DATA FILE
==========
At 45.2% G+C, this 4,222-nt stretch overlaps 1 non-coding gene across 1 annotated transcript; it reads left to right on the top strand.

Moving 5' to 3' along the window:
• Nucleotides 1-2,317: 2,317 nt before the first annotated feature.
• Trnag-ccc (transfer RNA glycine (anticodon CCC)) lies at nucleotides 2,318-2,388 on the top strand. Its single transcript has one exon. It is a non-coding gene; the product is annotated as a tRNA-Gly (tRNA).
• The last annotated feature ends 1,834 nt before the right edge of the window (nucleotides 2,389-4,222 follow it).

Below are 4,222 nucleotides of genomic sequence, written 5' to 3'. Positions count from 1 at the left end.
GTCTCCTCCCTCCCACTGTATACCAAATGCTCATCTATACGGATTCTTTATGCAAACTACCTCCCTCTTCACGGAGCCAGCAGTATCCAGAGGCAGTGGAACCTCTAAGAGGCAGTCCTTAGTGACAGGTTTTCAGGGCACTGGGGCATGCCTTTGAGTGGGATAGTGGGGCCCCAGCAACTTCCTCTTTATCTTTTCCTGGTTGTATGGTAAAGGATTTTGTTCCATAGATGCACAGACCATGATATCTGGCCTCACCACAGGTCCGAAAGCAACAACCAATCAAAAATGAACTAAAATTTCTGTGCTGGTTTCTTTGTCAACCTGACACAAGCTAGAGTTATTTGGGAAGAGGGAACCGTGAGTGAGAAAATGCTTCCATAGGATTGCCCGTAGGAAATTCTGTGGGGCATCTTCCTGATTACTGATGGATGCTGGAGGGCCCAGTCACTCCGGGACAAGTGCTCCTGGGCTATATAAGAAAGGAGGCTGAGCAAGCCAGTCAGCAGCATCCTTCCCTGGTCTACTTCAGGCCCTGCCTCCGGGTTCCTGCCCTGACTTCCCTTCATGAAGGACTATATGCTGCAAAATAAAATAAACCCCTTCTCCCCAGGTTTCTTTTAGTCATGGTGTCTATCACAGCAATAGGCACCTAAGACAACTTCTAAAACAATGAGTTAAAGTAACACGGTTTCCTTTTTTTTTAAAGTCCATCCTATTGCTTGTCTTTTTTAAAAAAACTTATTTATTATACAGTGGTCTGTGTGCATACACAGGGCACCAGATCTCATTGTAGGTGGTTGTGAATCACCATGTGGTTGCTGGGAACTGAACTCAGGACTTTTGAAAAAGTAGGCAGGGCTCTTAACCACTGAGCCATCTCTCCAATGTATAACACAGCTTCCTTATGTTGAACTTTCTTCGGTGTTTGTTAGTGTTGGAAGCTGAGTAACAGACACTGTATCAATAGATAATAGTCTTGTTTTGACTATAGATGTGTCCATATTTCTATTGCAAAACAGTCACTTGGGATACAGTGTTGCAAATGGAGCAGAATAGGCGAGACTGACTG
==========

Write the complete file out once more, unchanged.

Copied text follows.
At 45.2% G+C, this 4,222-nt stretch overlaps 1 non-coding gene across 1 annotated transcript; it reads left to right on the top strand.

Moving 5' to 3' along the window:
• Nucleotides 1-2,317: 2,317 nt before the first annotated feature.
• Trnag-ccc (transfer RNA glycine (anticodon CCC)) lies at nucleotides 2,318-2,388 on the top strand. Its single transcript has one exon. It is a non-coding gene; the product is annotated as a tRNA-Gly (tRNA).
• The last annotated feature ends 1,834 nt before the right edge of the window (nucleotides 2,389-4,222 follow it).

Below are 4,222 nucleotides of genomic sequence, written 5' to 3'. Positions count from 1 at the left end.
GTCTCCTCCCTCCCACTGTATACCAAATGCTCATCTATACGGATTCTTTATGCAAACTACCTCCCTCTTCACGGAGCCAGCAGTATCCAGAGGCAGTGGAACCTCTAAGAGGCAGTCCTTAGTGACAGGTTTTCAGGGCACTGGGGCATGCCTTTGAGTGGGATAGTGGGGCCCCAGCAACTTCCTCTTTATCTTTTCCTGGTTGTATGGTAAAGGATTTTGTTCCATAGATGCACAGACCATGATATCTGGCCTCACCACAGGTCCGAAAGCAACAACCAATCAAAAATGAACTAAAATTTCTGTGCTGGTTTCTTTGTCAACCTGACACAAGCTAGAGTTATTTGGGAAGAGGGAACCGTGAGTGAGAAAATGCTTCCATAGGATTGCCCGTAGGAAATTCTGTGGGGCATCTTCCTGATTACTGATGGATGCTGGAGGGCCCAGTCACTCCGGGACAAGTGCTCCTGGGCTATATAAGAAAGGAGGCTGAGCAAGCCAGTCAGCAGCATCCTTCCCTGGTCTACTTCAGGCCCTGCCTCCGGGTTCCTGCCCTGACTTCCCTTCATGAAGGACTATATGCTGCAAAATAAAATAAACCCCTTCTCCCCAGGTTTCTTTTAGTCATGGTGTCTATCACAGCAATAGGCACCTAAGACAACTTCTAAAACAATGAGTTAAAGTAACACGGTTTCCTTTTTTTTTAAAGTCCATCCTATTGCTTGTCTTTTTTAAAAAAACTTATTTATTATACAGTGGTCTGTGTGCATACACAGGGCACCAGATCTCATTGTAGGTGGTTGTGAATCACCATGTGGTTGCTGGGAACTGAACTCAGGACTTTTGAAAAAGTAGGCAGGGCTCTTAACCACTGAGCCATCTCTCCAATGTATAACACAGCTTCCTTATGTTGAACTTTCTTCGGTGTTTGTTAGTGTTGGAAGCTGAGTAACAGACACTGTATCAATAGATAATAGTCTTGTTTTGACTATAGATGTGTCCATATTTCTATTGCAAAACAGTCACTTGGGATACAGTGTTGCAAATGGAGCAGAATAGGCGAGACTGACTG